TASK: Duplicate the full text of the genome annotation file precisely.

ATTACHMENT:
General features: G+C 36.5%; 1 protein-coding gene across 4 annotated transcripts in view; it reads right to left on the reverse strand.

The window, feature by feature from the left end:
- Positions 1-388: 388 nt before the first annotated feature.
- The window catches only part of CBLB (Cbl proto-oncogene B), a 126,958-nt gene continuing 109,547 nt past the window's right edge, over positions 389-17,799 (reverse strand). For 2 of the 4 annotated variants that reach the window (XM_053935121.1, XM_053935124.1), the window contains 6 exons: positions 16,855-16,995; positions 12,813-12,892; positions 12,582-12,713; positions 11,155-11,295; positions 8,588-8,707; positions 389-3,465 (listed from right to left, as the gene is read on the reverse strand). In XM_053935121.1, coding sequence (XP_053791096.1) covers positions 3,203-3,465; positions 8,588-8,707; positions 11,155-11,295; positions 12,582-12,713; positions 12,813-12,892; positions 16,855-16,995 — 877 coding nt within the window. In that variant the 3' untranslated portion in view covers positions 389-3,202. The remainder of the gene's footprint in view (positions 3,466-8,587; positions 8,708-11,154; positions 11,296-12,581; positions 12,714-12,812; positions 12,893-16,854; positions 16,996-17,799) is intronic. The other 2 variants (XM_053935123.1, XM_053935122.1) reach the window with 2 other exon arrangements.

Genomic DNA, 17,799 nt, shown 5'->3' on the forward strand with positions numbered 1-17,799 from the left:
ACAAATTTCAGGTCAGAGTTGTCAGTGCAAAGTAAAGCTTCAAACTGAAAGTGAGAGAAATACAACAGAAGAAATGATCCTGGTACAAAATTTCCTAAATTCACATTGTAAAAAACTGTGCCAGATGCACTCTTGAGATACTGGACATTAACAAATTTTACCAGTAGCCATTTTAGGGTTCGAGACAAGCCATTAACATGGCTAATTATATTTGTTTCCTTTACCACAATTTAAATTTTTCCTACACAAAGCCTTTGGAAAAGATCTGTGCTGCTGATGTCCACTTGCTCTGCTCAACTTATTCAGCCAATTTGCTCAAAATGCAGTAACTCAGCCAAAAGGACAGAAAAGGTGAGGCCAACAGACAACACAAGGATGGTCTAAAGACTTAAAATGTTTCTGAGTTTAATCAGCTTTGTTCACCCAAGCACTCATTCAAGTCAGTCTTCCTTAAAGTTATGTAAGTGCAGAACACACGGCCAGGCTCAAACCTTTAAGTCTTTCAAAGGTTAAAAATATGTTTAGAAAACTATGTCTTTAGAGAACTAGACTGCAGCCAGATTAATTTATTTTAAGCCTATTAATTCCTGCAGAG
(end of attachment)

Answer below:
General features: G+C 36.5%; 1 protein-coding gene across 4 annotated transcripts in view; it reads right to left on the reverse strand.

The window, feature by feature from the left end:
- Positions 1-388: 388 nt before the first annotated feature.
- The window catches only part of CBLB (Cbl proto-oncogene B), a 126,958-nt gene continuing 109,547 nt past the window's right edge, over positions 389-17,799 (reverse strand). For 2 of the 4 annotated variants that reach the window (XM_053935121.1, XM_053935124.1), the window contains 6 exons: positions 16,855-16,995; positions 12,813-12,892; positions 12,582-12,713; positions 11,155-11,295; positions 8,588-8,707; positions 389-3,465 (listed from right to left, as the gene is read on the reverse strand). In XM_053935121.1, coding sequence (XP_053791096.1) covers positions 3,203-3,465; positions 8,588-8,707; positions 11,155-11,295; positions 12,582-12,713; positions 12,813-12,892; positions 16,855-16,995 — 877 coding nt within the window. In that variant the 3' untranslated portion in view covers positions 389-3,202. The remainder of the gene's footprint in view (positions 3,466-8,587; positions 8,708-11,154; positions 11,296-12,581; positions 12,714-12,812; positions 12,893-16,854; positions 16,996-17,799) is intronic. The other 2 variants (XM_053935123.1, XM_053935122.1) reach the window with 2 other exon arrangements.

Genomic DNA, 17,799 nt, shown 5'->3' on the forward strand with positions numbered 1-17,799 from the left:
ACAAATTTCAGGTCAGAGTTGTCAGTGCAAAGTAAAGCTTCAAACTGAAAGTGAGAGAAATACAACAGAAGAAATGATCCTGGTACAAAATTTCCTAAATTCACATTGTAAAAAACTGTGCCAGATGCACTCTTGAGATACTGGACATTAACAAATTTTACCAGTAGCCATTTTAGGGTTCGAGACAAGCCATTAACATGGCTAATTATATTTGTTTCCTTTACCACAATTTAAATTTTTCCTACACAAAGCCTTTGGAAAAGATCTGTGCTGCTGATGTCCACTTGCTCTGCTCAACTTATTCAGCCAATTTGCTCAAAATGCAGTAACTCAGCCAAAAGGACAGAAAAGGTGAGGCCAACAGACAACACAAGGATGGTCTAAAGACTTAAAATGTTTCTGAGTTTAATCAGCTTTGTTCACCCAAGCACTCATTCAAGTCAGTCTTCCTTAAAGTTATGTAAGTGCAGAACACACGGCCAGGCTCAAACCTTTAAGTCTTTCAAAGGTTAAAAATATGTTTAGAAAACTATGTCTTTAGAGAACTAGACTGCAGCCAGATTAATTTATTTTAAGCCTATTAATTCCTGCAGAG